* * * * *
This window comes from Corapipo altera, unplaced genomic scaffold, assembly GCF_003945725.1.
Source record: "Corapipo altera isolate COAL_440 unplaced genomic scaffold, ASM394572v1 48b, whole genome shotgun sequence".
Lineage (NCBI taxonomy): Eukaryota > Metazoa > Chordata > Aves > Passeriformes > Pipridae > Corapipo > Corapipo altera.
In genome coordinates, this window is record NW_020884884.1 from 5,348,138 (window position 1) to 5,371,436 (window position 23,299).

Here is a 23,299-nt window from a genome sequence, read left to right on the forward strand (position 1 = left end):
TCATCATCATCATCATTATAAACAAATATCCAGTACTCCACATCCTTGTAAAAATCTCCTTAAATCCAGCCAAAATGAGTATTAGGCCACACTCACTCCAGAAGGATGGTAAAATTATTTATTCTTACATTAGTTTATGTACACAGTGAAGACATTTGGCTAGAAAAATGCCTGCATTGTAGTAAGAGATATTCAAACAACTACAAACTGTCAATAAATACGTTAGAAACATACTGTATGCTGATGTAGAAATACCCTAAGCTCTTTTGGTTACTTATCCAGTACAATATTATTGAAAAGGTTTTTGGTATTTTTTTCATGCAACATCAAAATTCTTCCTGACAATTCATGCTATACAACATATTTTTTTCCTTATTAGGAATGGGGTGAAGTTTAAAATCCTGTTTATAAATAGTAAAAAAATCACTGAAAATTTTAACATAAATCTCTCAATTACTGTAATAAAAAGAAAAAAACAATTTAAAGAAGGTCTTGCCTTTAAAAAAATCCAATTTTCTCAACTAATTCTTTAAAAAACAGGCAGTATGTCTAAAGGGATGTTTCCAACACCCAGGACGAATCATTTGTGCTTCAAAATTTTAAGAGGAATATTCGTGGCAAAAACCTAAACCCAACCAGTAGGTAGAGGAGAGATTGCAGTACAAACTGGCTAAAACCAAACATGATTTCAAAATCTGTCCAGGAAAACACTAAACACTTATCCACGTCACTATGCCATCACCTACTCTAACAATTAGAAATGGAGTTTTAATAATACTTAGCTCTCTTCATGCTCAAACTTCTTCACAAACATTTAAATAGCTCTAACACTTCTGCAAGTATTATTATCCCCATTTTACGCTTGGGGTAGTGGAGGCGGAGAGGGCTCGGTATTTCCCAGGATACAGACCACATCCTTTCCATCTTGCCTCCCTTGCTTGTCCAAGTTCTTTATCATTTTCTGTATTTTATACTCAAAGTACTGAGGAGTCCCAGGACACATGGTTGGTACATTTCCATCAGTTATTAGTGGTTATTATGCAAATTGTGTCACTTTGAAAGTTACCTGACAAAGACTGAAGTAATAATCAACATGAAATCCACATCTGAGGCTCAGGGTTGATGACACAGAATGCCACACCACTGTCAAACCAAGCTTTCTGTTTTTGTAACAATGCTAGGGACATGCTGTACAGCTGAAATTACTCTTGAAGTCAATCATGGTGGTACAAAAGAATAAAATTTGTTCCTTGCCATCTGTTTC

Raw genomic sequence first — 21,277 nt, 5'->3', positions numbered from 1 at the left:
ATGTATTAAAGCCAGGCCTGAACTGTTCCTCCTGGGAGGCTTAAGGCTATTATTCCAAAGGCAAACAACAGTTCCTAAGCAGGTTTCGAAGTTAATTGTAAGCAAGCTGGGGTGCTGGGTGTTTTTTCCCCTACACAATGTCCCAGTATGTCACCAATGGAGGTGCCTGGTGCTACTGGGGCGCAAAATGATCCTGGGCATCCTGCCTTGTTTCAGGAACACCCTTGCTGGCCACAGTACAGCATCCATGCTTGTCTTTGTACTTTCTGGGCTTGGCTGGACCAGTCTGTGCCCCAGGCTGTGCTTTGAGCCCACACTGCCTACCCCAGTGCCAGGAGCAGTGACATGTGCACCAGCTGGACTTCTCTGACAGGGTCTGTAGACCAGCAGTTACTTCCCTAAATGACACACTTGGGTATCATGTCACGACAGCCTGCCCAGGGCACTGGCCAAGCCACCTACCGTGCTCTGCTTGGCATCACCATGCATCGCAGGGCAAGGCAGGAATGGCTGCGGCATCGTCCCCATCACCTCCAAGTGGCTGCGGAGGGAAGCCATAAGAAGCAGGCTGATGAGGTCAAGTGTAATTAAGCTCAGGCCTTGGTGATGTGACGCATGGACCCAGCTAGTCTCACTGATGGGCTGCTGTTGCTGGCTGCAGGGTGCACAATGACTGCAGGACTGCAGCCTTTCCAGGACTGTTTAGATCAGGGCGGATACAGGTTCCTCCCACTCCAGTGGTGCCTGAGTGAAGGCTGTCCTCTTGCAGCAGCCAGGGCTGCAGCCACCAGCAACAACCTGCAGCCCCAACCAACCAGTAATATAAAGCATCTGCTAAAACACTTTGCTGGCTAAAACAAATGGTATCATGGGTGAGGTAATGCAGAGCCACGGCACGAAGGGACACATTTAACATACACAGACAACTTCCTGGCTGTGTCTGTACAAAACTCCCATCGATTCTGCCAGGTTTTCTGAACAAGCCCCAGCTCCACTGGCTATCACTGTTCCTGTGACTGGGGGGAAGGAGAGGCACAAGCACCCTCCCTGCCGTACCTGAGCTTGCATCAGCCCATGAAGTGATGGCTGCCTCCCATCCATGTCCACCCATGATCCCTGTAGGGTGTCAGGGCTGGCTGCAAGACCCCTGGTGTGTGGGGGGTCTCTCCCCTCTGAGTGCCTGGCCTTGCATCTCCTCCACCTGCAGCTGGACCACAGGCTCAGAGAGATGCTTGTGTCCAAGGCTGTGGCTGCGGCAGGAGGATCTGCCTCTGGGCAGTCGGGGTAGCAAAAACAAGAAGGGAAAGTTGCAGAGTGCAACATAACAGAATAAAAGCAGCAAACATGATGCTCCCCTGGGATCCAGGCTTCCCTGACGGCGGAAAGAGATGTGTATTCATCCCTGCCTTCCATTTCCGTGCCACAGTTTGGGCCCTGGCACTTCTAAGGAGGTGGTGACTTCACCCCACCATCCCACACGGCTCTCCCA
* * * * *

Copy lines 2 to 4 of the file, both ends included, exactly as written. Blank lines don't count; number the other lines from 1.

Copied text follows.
Source record: "Corapipo altera isolate COAL_440 unplaced genomic scaffold, ASM394572v1 48b, whole genome shotgun sequence".
Lineage (NCBI taxonomy): Eukaryota > Metazoa > Chordata > Aves > Passeriformes > Pipridae > Corapipo > Corapipo altera.
In genome coordinates, this window is record NW_020884884.1 from 5,348,138 (window position 1) to 5,371,436 (window position 23,299).